Time off for training and education.
On-site day care assistance.
Financial and career counseling.
Dinner, Paul K’s
Sitting at the bar and feasting on an appetizer of a Cajun version of a Maryland crab cake, I struck up a conversation with my bartender, Yvette, an eighth-generation New Orleanean. Just a year before Katrina, she got married and built a house in the Bywater district.
"We built the house on stilts, 10 feet above the street, just in case we got a flood ... and we did," she said. "Unfortunately, it was14 feet on my block."
Undaunted, she and her husband spent a hundred nights lugging material in pitch-black conditions (no electricity) after work, ripping out the sheetrock in their home and replacing nearly everything on the first floor. Yvette had the unmistakable aura of someone who had been tested and wasn’t found wanting ... and knew it. With a few like Yvette, you could rebuild an entire city.
Traveling around the city and parishes.
We should be hearing more stories about people like Tom Zaunbrecher, a Spherion franchise owner who is having the best year ever in permanent placement. Then we would learn more than the facts that his employees are busy putting semi-skilled and skilled labor to work or that the average hourly rates in the state are up as much as 40 percent. Within days of Katrina and then Hurricane Rita, Tom’s office was flooded 4 feet up, and he brought friends in to help him gut the walls and rework the electricity.
Tom was up and running via cell phones by September 12, helping old and new clients get back on their feet with workers he was able to find and bus in from miles away. Six months later his offices had to be totally redone professionally, but by then many companies that never before gave him a chance to show what he could do were now loyal customers who appreciated that he was there when they needed him. Tom’s employees were visibly proud they made a difference to their clients during the toughest of times.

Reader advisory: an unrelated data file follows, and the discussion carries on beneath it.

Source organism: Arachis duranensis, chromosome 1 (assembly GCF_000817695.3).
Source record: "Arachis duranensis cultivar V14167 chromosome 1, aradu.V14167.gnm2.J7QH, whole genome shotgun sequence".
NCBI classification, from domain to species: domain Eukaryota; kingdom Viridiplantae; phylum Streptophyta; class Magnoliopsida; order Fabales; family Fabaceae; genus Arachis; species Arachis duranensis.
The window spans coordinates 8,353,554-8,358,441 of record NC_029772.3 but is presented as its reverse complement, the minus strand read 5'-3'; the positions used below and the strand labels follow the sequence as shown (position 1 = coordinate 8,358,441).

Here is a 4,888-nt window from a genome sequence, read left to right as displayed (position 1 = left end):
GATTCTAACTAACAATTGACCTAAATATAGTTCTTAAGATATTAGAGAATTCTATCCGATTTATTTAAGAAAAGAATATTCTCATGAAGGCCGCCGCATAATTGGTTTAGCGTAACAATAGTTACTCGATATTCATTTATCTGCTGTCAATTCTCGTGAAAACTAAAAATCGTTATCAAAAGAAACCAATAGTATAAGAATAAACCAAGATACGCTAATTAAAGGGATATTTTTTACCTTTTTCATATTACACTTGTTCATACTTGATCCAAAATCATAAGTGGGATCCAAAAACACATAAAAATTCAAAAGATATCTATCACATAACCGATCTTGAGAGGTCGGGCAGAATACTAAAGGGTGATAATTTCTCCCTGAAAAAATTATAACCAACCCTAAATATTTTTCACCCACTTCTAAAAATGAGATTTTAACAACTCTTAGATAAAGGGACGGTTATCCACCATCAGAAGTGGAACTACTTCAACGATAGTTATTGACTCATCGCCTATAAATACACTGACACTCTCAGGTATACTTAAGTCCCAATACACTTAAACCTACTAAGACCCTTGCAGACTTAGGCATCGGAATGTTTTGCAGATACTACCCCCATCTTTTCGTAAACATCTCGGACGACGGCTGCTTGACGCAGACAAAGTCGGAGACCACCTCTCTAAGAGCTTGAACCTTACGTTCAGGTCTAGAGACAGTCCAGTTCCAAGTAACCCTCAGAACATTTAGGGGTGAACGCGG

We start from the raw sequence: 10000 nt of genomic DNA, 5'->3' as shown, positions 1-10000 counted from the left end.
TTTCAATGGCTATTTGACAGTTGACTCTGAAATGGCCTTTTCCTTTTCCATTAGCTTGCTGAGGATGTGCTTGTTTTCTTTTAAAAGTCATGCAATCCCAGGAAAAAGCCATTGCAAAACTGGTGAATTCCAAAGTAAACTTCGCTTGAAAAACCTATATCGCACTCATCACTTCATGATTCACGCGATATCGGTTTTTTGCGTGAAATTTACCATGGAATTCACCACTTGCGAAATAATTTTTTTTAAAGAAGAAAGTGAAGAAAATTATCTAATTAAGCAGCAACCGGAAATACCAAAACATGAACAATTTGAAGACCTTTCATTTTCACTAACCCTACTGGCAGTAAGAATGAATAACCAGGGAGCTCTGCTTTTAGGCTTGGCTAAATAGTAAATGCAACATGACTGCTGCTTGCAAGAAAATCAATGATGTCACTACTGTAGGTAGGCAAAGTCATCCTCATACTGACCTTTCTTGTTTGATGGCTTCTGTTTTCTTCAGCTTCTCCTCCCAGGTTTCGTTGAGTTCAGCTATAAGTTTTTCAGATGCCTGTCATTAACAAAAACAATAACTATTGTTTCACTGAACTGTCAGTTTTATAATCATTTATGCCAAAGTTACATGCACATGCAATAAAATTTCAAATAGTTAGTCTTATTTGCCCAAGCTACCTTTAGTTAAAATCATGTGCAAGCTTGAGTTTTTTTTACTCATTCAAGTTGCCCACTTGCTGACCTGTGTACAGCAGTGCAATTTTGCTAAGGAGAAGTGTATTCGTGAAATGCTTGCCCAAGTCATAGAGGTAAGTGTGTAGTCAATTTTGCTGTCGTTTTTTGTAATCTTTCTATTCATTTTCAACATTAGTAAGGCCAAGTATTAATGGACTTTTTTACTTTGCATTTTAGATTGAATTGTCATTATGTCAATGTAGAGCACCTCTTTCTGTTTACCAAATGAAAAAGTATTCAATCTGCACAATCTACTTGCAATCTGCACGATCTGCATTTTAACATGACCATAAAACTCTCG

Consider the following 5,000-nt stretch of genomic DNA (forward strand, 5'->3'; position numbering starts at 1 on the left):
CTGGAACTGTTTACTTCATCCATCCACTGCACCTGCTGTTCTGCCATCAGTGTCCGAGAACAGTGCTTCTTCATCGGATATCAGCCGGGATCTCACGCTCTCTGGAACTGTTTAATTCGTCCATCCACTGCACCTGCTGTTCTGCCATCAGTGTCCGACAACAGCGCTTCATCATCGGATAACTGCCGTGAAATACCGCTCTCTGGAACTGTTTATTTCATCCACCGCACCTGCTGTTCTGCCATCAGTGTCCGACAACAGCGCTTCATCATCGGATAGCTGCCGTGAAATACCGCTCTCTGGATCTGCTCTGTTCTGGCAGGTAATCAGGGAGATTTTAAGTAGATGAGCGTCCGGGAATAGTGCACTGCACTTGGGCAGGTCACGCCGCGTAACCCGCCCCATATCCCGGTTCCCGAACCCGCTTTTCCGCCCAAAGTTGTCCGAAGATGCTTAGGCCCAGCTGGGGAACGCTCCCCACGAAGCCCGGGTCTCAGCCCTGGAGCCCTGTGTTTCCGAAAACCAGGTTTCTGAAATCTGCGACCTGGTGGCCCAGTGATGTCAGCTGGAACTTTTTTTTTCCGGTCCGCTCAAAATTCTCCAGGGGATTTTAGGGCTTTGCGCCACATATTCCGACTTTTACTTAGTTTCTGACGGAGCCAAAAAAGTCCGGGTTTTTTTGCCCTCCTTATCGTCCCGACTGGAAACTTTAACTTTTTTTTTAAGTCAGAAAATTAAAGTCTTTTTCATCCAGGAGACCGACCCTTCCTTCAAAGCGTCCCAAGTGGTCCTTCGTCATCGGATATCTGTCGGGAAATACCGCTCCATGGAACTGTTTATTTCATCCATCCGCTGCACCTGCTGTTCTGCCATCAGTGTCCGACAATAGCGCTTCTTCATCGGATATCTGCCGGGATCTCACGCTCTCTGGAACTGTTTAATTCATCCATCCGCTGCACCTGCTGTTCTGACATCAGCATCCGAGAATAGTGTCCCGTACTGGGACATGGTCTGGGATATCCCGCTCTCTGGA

Then there’s Mark Rose, general manager of NOLA.com, a New Orleans job board that is a part of Advance Publications and a part of the Newhouse family publishing empire (which also includes the Times Picayune). NOLA.com’s business has soared since Katrina, but it is Mark’s back story that underlines the company’s success. (He just returned to his pre-Katrina home this week.)
A year ago, within hours of the hurricane, Mark and his wife took care of their first priority—getting their kids into a new school. A combination of networking connections, cold calls and persistence had them signing up their kids in an undamaged neighboring parish school several miles from the edge of the damage.
Then, while helping the newspaper and his job board relocate to stay in business and keep the community informed, he and his wife searched for a home to buy, tracked down real estate agents and lawyers, got inspections conducted and arranged for financing under the most trying circumstances.
I think there is a back story here in the Big Easy that neither the media nor New Orleaneans themselves seem to know how to get out. It has everything to do with their creating and even attracting a future market for employers and the jobs they bring. It’s all about the quality of the people that employers everywhere want to hire.
I spent three days in New Orleans learning from people who came back, never left or just showed up and not only did their job, but did everything else they had to do to make their families, their neighborhood and the larger community viable. Their back stories are lost in the images of devastation that most media would have us look at over and over.
The people I see in large numbers in New Orleans today aren’t letting any of their anger over insurance or disappointment with various local and federal agencies slow them down. One step at a time, one decision at a time, one nail at a time, they are simply putting their houses in order--literally and figuratively.
A new mix of age, gender, race and ethnicity willingly investing their sweat equity without any guarantees is claiming the "new" New Orleans. It’s happening in the downtown, uptown, the wards, the Bywater, the Westend and in all the surrounding parishes. It is these back stories about the can-do attitude of people who are transforming their region that impressed me most.